Cucumbers

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Lawn & Garden

Cucumbers are a favorite for their refreshing taste and texture. They’re also a popular pickling ingredient and add crunch to many vegetable dishes. In this article, we’ll discuss how to grow cucumbers.

About Cucumbers

Cucumbers are annual vines that can either sprawl on the ground or be trained to climb. The stems and large leaves are covered with short hairs, and the flowers are yellow. Some plants have both male and female flowers on the same vine, but only the female flowers produce the cucumbers. Some hybrid cucumbers have only female flowers but need some male flowers for production. These hybrids are usually more productive and set earlier than other varieties. Seed companies will include seeds that produce male flowers for such hybrid varieties, usually indicated by a pink dye on the seed.

Common Name: Cucumber

Scientific Name: Cucumis sativus

Hardiness: Very Tender (will not survive frost)

Try:

  • How to Seed a Cucumber: Learn how to seed a cucumber.
  • Vegetable Gardens: Grow a full harvest of great vegetables this year.
  • Gardening: We answer your questions about all things that come from the garden.

Growing Cucumbers


There are many varieties of cucumbers available for home gardeners. The crisp, refreshing taste of cucumbers and their versatility make them a must-have for both the kitchen and the garden.

Cucumbers are warm-weather vegetables and very sensitive to frost. They will grow anywhere in the United States because they have a short growing season, only 55 to 65 days from planting to harvest, and most areas can provide enough sunshine. Cucumbers need rich, well-drained soil that is high in organic matter. To grow transplants indoors, sow seeds three to four weeks prior to planting in the garden. Plant cucumbers in inverted hills, leaving only the three strongest plants per hill. Cucumbers need plenty of water to keep them growing fast; don’t let the soil dry out. In hot weather, the leaves may wilt during the day even when soil moisture is high because the plant is using water faster than its roots can supply it. This is normal; just be sure the plant is receiving regular and sufficient water. Mulch to avoid compaction caused by heavy watering.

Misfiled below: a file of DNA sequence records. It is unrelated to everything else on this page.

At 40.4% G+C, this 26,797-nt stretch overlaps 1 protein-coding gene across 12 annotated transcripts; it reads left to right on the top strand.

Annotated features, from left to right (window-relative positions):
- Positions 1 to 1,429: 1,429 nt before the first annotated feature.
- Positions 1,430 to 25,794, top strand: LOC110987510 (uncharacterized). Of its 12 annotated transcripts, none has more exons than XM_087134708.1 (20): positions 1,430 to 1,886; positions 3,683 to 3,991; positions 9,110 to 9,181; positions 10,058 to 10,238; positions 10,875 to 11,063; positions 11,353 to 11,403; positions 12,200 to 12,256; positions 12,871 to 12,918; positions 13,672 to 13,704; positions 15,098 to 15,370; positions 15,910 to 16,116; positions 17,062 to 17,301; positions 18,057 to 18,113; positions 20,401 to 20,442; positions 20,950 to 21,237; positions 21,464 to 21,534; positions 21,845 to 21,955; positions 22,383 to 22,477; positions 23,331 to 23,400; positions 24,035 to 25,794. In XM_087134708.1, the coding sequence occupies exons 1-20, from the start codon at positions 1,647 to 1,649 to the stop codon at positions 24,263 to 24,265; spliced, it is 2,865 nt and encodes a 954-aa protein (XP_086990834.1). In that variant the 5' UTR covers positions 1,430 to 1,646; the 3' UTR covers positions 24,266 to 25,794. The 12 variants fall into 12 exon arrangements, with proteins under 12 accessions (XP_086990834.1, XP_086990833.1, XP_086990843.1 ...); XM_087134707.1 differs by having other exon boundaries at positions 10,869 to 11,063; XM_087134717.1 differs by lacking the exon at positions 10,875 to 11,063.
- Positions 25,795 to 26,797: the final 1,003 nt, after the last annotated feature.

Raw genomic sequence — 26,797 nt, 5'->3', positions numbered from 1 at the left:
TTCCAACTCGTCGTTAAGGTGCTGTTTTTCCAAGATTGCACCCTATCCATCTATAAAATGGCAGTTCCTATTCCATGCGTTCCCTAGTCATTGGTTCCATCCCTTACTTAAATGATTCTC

Harvesting Cucumbers

Harvest cucumbers promptly; mature cucumbers left on the vine suppress the production of more flowers. Pick the cucumbers when they’re immature — the size will depend on the variety. When the seeds start to mature, the vines will stop producing.

Types of Cucumbers

There are many varieties of cucumbers available for home gardeners. Here are just a few good varieties:

Here are some cucumber varieties that you can try growing in your garden. The Early Pride Hybrid can be harvested in just 55 days, and the straight, green fruit is 8 1/2 inches long. Cherokee is another 55-day variety that is good for pickling due to its smooth skin. The Straight Eight is an All America Selection that can be harvested in 58 days, while the Bush Champion produces 11-inch fruit on compact vines, making it a great option for containers. Sweet Success is another All America Selection that can be harvested in 58 days, and it produces thin-skinned, seedless fruit that can grow up to 14 inches long. Tasty Green Hybrid, on the other hand, is a burpless variety that produces 10-inch fruit and can be harvested in 62 days. Eureka is disease-resistant and can be harvested in 57 days. Finally, Cool Breeze is an early, disease-resistant, and seedless variety that can be harvested in just 45 days. If you’re interested in learning more about growing cucumbers or other vegetables, check out our articles on how to seed a cucumber, how to grow a full harvest of vegetables, and answers to common gardening questions.

FAQ

1. What are cucumbers?

Cucumbers are a type of vegetable that belong to the gourd family. They are usually eaten raw in salads and sandwiches, but can also be pickled or used in cooking.

2. What are the health benefits of cucumbers?

Cucumbers are low in calories and high in water content, making them a great option for weight loss and hydration. They are also a good source of vitamin K, vitamin C, and potassium, which can help improve bone health, boost immunity, and regulate blood pressure.

3. How do I choose a ripe cucumber?

A ripe cucumber should be firm, dark green, and free of wrinkles or soft spots. It should also feel heavy for its size and have a fresh, slightly sweet smell.

4. How should I store cucumbers?

Cucumbers should be stored in the refrigerator in a plastic bag or container to keep them fresh. They can also be kept at room temperature for a day or two, but will spoil quickly if left out for too long.

5. Can I eat the skin of a cucumber?

Yes, the skin of a cucumber is edible and contains many of the vegetable’s nutrients. However, if you are sensitive to pesticides or prefer a milder taste, you can peel the skin off before eating.

6. What are some ways to eat cucumbers?

Cucumbers can be eaten raw in salads, sandwiches, or as a snack with dip. They can also be pickled, grilled, or used in soups and stews.

7. Are there any negative effects of eating cucumbers?

While cucumbers are generally safe to eat, some people may experience digestive issues or allergic reactions. It is also important to be cautious of consuming cucumbers that have been treated with pesticides, as these can be harmful to your health.

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